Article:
Galle Night light

Galle Night light

£2,350.00

Antique Reference #:1930

Galle Night light or Veilleuse

A beautiful Galle night light or Veilleuse. The base – a 4 colour Landscape , engraved signature. Original Galle Nancy Paris label to the underside. The light fitting sits inside the top of the vase and has been re wired and PAT tested. Approx height including the light fitting is 15 cm. Excellent original condition – one small mark on the inside top of the vase where the metal fitting sites. A rare and beautiful piece

Emile GALLE Nancy 1846 – Nancy 1904 Industrialist, master glassblower, cabinet-maker, ceramist

After several apprenticeships in various European cities, Weimar and Meisenthal amongst others, Emile Gallé became a partner at his father’s glass and faience decoration business in 1867. Ten years later, he took over the family business and extended its activities to cabinet making in 1885. Previously acknowledged at the Clay and Glass Exposition in 1884, Emile Gallé was honored at the 1889 Paris World Fair with three rewards for his ceramics, glasswork, and furniture. Unfortunately, and to the great regret of Emile Gallé, ceramic work was no longer popular amongst the public, thus he oriented his focus to glasswork, a domain in which he developed and created new fabrication procedures. His research lead to the registration of two patents in 1898, one of which concerned the glass marquetry and the other on glass finish.

His work expresses throughout multiple references his diverse interests, in which nature plays a dominant, but not exlusive, role. His patriotic and political commitments were best expressed at the Paris World Fairs of 1889 and 1900 in such pieces as The Rhine Table (which calls for the return of Alsace-Lorraine to France) and the spectacular installation of The seven pitchers Marjolaine (for the rehabilitation of Dreyfus). Involved early on in the renewal of decorative arts, Emile Gallé distributed in his French, German and English warehouses quality work throughout Europe.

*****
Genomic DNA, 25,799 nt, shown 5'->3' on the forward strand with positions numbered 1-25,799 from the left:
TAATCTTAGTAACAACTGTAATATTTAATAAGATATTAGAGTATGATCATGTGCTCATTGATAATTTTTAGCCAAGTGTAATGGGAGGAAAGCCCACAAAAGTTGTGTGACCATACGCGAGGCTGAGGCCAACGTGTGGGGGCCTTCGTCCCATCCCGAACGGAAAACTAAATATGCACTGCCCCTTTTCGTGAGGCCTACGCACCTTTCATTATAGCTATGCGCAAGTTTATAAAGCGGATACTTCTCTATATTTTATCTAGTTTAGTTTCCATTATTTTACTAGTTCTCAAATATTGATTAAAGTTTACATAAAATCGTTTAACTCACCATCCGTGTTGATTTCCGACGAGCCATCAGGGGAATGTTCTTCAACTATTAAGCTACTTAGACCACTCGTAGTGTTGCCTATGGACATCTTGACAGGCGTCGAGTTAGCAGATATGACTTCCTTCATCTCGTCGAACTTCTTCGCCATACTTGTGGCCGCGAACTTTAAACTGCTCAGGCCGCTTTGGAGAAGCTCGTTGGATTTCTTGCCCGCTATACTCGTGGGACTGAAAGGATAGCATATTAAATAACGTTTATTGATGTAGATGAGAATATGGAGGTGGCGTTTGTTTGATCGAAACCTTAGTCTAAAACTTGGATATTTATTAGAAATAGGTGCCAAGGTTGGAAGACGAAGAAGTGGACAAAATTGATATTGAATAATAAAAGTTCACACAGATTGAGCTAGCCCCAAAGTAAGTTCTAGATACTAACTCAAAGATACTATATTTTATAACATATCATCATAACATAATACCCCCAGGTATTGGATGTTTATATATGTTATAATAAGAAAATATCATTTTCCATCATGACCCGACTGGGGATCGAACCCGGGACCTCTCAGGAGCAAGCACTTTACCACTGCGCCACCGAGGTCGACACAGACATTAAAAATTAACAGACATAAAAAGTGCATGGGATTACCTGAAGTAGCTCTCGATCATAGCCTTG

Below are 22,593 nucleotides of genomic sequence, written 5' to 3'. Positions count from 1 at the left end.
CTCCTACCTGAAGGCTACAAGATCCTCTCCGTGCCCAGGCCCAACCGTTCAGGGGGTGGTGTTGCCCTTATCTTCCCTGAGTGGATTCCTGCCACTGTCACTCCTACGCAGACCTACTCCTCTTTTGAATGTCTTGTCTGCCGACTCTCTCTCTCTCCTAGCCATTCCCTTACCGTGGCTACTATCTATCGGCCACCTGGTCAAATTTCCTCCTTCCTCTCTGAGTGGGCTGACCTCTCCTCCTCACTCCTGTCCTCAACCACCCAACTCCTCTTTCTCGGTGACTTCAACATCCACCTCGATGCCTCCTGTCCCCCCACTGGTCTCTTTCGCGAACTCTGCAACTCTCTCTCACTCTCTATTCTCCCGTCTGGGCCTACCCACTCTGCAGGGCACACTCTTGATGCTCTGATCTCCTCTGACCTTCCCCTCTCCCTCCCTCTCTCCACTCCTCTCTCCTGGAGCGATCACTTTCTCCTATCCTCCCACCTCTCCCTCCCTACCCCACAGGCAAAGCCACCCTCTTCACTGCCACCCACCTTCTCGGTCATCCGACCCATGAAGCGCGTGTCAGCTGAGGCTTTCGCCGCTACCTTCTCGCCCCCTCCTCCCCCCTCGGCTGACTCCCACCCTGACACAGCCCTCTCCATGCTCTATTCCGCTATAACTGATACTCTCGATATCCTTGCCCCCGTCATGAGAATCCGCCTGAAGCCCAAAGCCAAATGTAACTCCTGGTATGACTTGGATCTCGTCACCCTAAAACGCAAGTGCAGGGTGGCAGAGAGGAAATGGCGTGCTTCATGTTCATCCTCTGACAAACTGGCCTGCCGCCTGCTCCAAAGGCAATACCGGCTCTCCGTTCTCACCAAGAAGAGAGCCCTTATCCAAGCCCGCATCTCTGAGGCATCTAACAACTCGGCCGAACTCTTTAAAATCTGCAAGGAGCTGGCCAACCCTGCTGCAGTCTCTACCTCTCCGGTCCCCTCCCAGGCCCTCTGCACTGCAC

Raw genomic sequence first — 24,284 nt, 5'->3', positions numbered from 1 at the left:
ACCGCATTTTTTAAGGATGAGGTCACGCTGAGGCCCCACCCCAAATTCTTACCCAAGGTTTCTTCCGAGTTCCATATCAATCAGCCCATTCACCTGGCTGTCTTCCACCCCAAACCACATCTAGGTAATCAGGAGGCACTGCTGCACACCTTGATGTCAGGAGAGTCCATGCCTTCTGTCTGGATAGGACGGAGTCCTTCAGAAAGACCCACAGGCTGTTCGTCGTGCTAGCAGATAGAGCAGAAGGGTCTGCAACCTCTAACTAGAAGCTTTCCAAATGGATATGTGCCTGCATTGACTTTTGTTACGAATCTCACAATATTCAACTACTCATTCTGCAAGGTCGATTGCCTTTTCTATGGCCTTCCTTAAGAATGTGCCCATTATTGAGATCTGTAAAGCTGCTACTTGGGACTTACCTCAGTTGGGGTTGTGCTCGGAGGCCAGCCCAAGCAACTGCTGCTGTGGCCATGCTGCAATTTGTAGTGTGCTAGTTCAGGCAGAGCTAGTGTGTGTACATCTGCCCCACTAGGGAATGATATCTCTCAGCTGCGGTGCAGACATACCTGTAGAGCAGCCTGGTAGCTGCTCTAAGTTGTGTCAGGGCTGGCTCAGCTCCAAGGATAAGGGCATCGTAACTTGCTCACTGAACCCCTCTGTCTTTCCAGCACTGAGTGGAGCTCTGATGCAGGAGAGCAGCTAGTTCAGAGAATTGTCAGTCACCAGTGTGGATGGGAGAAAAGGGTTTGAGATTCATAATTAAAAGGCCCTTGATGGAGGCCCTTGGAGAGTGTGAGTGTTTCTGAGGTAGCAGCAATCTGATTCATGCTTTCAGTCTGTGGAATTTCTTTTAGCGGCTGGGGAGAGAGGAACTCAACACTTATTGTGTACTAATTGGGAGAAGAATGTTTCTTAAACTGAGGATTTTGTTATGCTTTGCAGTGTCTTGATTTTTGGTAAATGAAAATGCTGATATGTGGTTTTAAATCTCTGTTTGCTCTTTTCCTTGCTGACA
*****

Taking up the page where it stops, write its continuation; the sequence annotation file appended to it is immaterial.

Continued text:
In 1901, he was the founder and the first president of the Ecole de Nancy, the Alliance Provinciale des Industries d’Art.

Description

A beautiful Galle night light or Veilleuse. The base – a 4 colour Landscape , engraved signature. Original Galle Nancy Paris label to the underside. The light fitting sits inside the top of the vase and has been re wired and PAT tested. Approx height including the light fitting is 15 cm. Excellent original condition – one small mark on the inside top of the vase where the metal fitting sites. A rare and beautiful piece

Emile GALLE  Nancy 1846 – Nancy 1904
Industrialist, master glassblower, cabinet-maker, ceramist
After several apprenticeships in various European cities, Weimar and Meisenthal amongst others, Emile Gallé became a partner at his father’s glass and faience decoration business in 1867. Ten years later, he took over the family business and extended its activities to cabinet making in 1885. Previously acknowledged at the Clay and Glass Exposition in 1884, Emile Gallé was honored at the 1889 Paris World Fair with three rewards for his ceramics, glasswork, and furniture. Unfortunately, and to the great regret of Emile Gallé, ceramic work was no longer popular amongst the public, thus he oriented his focus to glasswork, a domain in which he developed and created new fabrication procedures. His research lead to the registration of two patents in 1898, one of which concerned the glass marquetry and the other on glass finish.

His work expresses throughout multiple references his diverse interests, in which nature plays a dominant, but not exlusive, role. His patriotic and political commitments were best expressed at the Paris World Fairs of 1889 and 1900 in such pieces as The Rhine Table (which calls for the return of Alsace-Lorraine to France) and the spectacular installation of The seven pitchers Marjolaine (for the rehabilitation of Dreyfus). Involved early on in the renewal of decorative arts, Emile Gallé distributed in his French, German and English warehouses quality work throughout Europe. 

In 1901, he was the founder and the first president of the Ecole de Nancy, the Alliance Provinciale des Industries d’Art.